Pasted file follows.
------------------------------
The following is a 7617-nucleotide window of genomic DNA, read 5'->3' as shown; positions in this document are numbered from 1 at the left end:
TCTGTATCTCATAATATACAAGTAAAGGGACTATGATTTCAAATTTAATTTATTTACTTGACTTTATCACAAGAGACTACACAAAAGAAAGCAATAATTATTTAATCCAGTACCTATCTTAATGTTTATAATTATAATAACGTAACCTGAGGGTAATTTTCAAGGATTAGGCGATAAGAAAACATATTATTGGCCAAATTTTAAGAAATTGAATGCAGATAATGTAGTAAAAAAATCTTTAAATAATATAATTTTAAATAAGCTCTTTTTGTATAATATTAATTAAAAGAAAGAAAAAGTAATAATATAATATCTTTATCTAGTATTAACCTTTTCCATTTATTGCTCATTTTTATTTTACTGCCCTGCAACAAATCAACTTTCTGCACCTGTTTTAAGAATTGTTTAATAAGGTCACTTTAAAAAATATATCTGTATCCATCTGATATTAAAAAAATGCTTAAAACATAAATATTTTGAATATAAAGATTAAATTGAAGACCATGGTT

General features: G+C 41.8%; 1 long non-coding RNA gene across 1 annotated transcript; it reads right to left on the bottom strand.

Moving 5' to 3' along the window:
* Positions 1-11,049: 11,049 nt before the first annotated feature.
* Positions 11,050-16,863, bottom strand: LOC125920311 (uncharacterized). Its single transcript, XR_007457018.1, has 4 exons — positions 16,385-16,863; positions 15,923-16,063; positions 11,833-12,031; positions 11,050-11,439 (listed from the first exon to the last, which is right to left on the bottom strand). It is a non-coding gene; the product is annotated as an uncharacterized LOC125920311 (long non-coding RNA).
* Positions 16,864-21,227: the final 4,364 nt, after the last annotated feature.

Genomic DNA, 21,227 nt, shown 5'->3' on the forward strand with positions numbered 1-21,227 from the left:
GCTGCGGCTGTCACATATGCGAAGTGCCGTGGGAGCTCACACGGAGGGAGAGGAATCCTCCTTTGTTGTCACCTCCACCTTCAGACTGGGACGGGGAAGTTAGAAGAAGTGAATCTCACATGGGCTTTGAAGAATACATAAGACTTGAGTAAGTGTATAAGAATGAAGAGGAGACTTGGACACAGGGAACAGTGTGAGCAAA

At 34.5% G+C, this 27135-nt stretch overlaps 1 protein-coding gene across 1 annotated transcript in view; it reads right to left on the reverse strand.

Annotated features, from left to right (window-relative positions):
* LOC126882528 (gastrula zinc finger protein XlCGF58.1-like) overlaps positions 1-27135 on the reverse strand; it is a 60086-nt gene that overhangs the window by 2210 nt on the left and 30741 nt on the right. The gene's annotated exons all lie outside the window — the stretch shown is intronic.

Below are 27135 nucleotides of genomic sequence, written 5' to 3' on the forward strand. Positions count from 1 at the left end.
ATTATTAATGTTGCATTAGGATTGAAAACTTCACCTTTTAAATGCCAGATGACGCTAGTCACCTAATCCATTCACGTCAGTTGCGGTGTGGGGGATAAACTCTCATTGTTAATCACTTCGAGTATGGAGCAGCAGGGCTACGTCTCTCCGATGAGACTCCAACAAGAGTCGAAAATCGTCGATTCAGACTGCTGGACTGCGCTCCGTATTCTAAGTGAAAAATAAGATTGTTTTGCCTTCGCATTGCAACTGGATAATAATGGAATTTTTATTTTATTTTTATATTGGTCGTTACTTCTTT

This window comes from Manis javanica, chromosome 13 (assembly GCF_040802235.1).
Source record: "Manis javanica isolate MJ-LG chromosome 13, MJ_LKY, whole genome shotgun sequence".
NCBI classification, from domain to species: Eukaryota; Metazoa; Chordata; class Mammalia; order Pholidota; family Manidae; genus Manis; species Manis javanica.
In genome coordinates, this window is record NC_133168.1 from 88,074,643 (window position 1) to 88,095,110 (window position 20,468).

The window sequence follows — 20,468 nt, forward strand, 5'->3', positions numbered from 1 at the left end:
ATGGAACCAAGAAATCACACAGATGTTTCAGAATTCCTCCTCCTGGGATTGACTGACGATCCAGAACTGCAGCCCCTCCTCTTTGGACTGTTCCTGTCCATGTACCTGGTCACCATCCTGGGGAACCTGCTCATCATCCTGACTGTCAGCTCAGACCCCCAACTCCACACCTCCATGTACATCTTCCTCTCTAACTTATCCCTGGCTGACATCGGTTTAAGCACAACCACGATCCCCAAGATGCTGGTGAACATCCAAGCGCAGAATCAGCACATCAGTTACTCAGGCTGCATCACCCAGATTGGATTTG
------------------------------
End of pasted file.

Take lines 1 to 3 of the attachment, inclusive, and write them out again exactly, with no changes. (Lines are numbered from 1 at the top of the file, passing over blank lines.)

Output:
The following is a 7617-nucleotide window of genomic DNA, read 5'->3' as shown; positions in this document are numbered from 1 at the left end:
TCTGTATCTCATAATATACAAGTAAAGGGACTATGATTTCAAATTTAATTTATTTACTTGACTTTATCACAAGAGACTACACAAAAGAAAGCAATAATTATTTAATCCAGTACCTATCTTAATGTTTATAATTATAATAACGTAACCTGAGGGTAATTTTCAAGGATTAGGCGATAAGAAAACATATTATTGGCCAAATTTTAAGAAATTGAATGCAGATAATGTAGTAAAAAAATCTTTAAATAATATAATTTTAAATAAGCTCTTTTTGTATAATATTAATTAAAAGAAAGAAAAAGTAATAATATAATATCTTTATCTAGTATTAACCTTTTCCATTTATTGCTCATTTTTATTTTACTGCCCTGCAACAAATCAACTTTCTGCACCTGTTTTAAGAATTGTTTAATAAGGTCACTTTAAAAAATATATCTGTATCCATCTGATATTAAAAAAATGCTTAAAACATAAATATTTTGAATATAAAGATTAAATTGAAGACCATGGTT

General features: G+C 41.8%; 1 long non-coding RNA gene across 1 annotated transcript; it reads right to left on the bottom strand.